The father of Magnetic Resonance Imaging passed away on Tuesday:
Physicist Paul C. Lauterbur, who received a 2003 Nobel Prize in Physiology or Medicine for giving physicians the ability to look inside the human body without using harmful radiation, died Tuesday at his home in Urbana, Ill.
He was 77 and had been suffering from kidney disease.
from the AP wire: Significant inventors honored Thursday on Capitol Hill
WASHINGTON (AP) — Inventors of the MRI, the Ethernet, the LP record and a popular weedkiller are among 18 people picked for induction into the National Inventors Hall of Fame.
The 2007 class of inductees was to be announced at an event Thursday on Capitol Hill. The honorees are joining luminaries such as Thomas Edison, Velcro inventor George de Mestral and Charles Goodyear, developer of vulcanized rubber.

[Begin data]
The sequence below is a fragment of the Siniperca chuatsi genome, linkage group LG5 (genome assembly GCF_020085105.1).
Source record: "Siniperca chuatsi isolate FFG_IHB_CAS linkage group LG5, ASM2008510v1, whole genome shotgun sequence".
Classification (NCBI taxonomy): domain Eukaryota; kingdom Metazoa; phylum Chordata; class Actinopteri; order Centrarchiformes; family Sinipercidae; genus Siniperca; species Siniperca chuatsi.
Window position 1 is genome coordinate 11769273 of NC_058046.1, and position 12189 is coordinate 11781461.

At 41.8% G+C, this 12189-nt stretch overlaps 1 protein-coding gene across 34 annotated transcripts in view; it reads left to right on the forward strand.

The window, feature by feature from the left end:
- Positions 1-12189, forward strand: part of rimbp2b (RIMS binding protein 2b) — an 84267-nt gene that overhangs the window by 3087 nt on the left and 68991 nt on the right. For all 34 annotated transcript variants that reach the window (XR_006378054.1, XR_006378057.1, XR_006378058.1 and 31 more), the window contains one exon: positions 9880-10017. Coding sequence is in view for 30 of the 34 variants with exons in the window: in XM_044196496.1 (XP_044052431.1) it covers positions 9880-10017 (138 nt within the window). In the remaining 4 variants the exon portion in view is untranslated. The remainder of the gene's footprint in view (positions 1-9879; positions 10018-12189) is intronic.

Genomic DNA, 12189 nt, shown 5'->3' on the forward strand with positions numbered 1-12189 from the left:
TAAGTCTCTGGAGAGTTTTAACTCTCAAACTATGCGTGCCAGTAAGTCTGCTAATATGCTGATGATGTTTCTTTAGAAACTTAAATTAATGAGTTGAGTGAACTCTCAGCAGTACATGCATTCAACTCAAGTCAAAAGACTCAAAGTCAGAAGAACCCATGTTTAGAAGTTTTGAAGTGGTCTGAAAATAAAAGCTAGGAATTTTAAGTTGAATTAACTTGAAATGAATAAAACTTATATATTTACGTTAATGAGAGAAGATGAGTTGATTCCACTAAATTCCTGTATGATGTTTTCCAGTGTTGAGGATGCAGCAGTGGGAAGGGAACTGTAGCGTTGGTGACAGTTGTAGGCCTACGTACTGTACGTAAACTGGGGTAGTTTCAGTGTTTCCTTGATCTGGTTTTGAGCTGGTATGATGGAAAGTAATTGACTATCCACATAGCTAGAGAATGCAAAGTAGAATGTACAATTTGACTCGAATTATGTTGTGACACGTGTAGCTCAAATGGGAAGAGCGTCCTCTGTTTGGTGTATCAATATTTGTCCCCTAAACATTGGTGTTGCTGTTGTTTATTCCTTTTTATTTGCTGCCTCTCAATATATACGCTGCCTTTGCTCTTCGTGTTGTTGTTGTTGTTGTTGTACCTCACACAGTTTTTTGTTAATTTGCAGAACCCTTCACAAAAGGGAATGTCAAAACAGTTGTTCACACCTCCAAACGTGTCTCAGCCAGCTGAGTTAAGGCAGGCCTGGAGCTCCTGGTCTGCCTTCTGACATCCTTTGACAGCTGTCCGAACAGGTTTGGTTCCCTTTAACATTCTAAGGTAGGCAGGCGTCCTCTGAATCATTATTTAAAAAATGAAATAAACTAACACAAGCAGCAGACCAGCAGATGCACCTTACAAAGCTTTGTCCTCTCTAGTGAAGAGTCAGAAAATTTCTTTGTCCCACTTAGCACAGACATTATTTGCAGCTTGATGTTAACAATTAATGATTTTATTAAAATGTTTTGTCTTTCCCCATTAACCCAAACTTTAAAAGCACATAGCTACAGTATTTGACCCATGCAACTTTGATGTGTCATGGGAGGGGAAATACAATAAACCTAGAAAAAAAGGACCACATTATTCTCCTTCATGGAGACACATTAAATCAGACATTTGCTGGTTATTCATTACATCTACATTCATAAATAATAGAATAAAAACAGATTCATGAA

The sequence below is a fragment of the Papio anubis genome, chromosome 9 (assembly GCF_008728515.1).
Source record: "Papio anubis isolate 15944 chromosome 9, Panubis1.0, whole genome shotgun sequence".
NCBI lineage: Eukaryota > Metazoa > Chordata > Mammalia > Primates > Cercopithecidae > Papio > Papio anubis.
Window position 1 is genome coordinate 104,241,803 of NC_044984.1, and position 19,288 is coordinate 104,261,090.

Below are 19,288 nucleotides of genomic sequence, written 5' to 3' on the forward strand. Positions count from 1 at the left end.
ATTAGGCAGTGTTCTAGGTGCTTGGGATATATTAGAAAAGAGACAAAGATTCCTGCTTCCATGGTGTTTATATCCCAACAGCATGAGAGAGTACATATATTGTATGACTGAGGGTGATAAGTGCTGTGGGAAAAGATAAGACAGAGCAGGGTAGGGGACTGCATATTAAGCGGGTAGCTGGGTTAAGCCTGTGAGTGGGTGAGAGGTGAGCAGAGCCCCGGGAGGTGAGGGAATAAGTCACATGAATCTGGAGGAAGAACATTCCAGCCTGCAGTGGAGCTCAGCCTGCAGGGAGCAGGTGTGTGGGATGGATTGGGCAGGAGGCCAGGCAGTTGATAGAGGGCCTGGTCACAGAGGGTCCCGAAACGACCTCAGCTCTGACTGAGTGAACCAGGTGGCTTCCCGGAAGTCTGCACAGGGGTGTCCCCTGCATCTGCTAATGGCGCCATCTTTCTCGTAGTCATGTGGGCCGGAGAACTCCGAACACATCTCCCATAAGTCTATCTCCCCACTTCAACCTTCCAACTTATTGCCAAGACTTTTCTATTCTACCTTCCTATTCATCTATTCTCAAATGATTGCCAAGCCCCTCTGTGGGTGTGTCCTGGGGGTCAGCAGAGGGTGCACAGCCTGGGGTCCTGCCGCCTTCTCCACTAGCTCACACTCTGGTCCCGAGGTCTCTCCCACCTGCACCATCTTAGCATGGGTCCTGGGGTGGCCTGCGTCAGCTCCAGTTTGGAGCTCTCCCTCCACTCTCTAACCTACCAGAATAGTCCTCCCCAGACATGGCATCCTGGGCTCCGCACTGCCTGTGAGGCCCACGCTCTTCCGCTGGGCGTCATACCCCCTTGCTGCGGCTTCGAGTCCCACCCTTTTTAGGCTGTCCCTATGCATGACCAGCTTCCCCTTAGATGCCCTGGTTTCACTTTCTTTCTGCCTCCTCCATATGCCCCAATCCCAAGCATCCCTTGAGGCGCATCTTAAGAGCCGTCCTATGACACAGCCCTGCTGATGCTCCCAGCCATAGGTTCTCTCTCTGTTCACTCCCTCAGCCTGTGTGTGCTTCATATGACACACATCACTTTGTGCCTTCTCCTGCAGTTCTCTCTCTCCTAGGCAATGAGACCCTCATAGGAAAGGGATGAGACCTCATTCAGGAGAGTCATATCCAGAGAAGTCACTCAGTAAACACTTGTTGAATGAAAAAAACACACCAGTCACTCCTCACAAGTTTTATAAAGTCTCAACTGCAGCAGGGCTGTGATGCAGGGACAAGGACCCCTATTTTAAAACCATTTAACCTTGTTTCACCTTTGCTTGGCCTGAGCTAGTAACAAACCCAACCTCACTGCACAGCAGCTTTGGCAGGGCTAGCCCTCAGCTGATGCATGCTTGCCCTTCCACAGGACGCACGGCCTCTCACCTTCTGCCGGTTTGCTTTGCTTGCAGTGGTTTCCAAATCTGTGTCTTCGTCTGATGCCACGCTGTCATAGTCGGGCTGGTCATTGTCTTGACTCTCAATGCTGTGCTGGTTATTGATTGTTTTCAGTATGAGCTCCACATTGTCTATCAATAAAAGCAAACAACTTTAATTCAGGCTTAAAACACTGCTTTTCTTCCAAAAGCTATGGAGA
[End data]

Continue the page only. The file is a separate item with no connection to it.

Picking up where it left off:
“Some of these inventors … have literally changed the way we live our lives,” said Rini Paiva, spokeswoman for the National Inventors Hall of Fame Foundation. But, she added, “they are not household names.”
Among the latest inductees and their inventions are:
—Paul C. Lauterbur, for the MRI, or magnetic resonance imaging.
—Robert M. Metcalfe, for high-speed networking known as Ethernet.
—the late Peter C. Goldmark, for the long-playing record.
—John E. Franz, for the herbicide Roundup.
The Akron, Ohio-based hall was founded by the U.S. Patent and Trademark Office and the National Council of Intellectual Property Law Associations. It has inducted members since 1973 and will have honored 331 inventors with the new class.
The ceremony will be in May. More information will be at the National Inventor Hall of Fame website at http://www.invent.org.